The latest news from the Grand Canyon State is that the governor has signed a bill that "prohibits classes that advocate ethnic solidarity, that are designed primarily for students of a particular race or that promote resentment toward a certain ethnic group." The target is apparently a Mexican-American Studies program in the Tuscon school district. Whether you like laws like this or the immigration law passed last month, they both seem to be desperate attempts to push back against the demographic trends that are going to shape the state's future.
A new report from the Brookings Insitution gives an indication that Arizona is just the leading edge of these demographic changes. <!--break-->Using data from the 2008 American Community Survey, it shows that Arizona has the widest "cultural generation gap" of any state -- 43 percent of its child population is white compared to 83 percent of its senior population. The post linked above raises a very interesting question and provides an even more interesting answer:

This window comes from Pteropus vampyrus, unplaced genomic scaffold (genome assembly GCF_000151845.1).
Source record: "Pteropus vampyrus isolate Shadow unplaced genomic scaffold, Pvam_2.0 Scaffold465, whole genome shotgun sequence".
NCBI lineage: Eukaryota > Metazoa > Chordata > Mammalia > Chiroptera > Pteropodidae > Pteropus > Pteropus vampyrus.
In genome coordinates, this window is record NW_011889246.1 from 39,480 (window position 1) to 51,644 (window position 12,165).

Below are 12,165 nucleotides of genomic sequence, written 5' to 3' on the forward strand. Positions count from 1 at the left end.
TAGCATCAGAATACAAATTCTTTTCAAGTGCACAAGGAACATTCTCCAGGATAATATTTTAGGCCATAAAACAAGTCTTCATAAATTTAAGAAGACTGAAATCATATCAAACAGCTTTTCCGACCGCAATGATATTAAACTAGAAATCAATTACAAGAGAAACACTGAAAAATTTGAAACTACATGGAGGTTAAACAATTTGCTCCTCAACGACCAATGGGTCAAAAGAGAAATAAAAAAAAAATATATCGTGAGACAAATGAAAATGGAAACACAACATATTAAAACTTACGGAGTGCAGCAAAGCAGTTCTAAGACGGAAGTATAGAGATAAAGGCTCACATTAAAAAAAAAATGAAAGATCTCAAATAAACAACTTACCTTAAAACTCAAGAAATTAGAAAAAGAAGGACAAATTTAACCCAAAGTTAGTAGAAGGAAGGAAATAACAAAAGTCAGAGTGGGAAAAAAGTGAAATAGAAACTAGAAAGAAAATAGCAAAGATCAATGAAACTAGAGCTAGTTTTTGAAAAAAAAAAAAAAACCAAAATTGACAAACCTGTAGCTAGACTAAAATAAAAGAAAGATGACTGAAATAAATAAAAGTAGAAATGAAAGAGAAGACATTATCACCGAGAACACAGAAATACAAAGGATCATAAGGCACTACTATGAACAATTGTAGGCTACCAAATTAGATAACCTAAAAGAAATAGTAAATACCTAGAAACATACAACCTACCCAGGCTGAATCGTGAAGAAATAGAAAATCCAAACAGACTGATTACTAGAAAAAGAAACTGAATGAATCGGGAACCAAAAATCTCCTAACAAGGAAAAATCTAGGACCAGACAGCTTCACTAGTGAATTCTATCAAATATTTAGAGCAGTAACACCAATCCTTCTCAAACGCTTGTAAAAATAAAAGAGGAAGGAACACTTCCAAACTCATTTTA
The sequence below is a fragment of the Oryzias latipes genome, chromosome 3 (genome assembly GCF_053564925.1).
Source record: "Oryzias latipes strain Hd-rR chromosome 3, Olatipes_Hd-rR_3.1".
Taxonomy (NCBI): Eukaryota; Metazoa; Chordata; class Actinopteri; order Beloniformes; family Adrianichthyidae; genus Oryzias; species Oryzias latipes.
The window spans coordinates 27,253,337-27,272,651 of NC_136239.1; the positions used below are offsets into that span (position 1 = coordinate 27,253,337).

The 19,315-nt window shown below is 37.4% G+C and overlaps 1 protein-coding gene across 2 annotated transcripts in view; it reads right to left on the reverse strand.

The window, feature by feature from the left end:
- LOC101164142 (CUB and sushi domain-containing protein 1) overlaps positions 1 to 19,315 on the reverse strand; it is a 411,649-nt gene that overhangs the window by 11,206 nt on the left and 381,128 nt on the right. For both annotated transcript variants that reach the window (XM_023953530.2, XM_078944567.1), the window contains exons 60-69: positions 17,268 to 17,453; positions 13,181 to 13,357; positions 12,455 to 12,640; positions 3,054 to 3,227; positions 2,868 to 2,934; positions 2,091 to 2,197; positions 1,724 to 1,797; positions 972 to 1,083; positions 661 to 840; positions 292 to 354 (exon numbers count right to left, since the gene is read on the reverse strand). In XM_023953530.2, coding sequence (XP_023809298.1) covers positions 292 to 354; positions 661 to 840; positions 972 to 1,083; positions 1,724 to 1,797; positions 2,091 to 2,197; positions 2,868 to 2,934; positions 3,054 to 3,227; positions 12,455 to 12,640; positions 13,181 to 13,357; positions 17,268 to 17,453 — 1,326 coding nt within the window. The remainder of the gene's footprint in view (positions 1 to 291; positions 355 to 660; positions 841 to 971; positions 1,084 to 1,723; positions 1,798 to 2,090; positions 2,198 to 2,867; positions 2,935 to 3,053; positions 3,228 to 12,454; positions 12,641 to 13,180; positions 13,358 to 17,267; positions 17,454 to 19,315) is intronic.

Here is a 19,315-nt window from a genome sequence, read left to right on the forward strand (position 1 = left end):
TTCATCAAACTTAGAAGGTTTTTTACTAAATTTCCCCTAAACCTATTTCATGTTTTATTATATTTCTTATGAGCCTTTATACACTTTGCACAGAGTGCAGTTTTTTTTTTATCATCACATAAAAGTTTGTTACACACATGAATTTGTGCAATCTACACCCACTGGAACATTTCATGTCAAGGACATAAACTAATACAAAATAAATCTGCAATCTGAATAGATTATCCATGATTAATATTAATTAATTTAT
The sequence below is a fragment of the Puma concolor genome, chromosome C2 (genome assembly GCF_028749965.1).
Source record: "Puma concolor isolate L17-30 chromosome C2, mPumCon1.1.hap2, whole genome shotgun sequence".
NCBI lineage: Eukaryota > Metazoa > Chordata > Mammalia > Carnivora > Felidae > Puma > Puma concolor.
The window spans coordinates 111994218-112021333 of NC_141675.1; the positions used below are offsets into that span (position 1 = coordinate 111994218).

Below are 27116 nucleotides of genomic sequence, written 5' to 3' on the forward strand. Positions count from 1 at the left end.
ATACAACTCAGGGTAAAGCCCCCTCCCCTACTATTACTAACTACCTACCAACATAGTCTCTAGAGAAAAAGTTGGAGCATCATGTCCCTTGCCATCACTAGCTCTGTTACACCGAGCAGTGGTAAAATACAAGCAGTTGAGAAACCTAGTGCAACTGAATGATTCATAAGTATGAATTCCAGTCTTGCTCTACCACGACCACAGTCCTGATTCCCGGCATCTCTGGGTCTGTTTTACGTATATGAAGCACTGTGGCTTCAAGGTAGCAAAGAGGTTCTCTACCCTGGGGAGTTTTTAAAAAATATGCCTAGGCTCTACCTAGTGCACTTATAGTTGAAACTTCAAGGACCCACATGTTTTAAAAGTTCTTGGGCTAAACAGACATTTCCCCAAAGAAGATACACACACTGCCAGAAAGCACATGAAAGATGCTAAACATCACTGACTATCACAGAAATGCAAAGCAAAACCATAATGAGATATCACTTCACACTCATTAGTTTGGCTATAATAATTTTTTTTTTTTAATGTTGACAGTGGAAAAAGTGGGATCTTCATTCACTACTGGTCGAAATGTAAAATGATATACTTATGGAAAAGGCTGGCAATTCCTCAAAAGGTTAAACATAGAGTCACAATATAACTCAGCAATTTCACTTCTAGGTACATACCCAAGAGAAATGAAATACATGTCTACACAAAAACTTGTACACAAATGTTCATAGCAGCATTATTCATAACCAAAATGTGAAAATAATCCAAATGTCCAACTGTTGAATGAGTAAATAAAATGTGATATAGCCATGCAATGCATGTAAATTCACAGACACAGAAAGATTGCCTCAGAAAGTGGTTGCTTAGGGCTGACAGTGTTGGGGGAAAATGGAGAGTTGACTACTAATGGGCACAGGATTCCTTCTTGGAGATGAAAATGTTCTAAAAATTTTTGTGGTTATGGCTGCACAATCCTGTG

The appeal of anti-immigrant, anti-Latino messages among boomers and seniors may seem surprising especially because the former are so closely associated with 1960s era liberalism and Civil Rights. Yet this stereotype hardly applies to all boomers and recent presidential elections have shown them to be either politically split or, in the case of white boomer men, veering toward the right. Moreover, boomers grew up in a more insular America than did their parents or their children. Between 1946 and 1964, the years of the boom, the immigrant share of the nation’s population shrunk to an all-time low (under 5 percent) and those who did arrive were largely whites from Europe. Most boomers grew up and lived much of their lives in predominantly white suburbs, residentially isolated from minorities.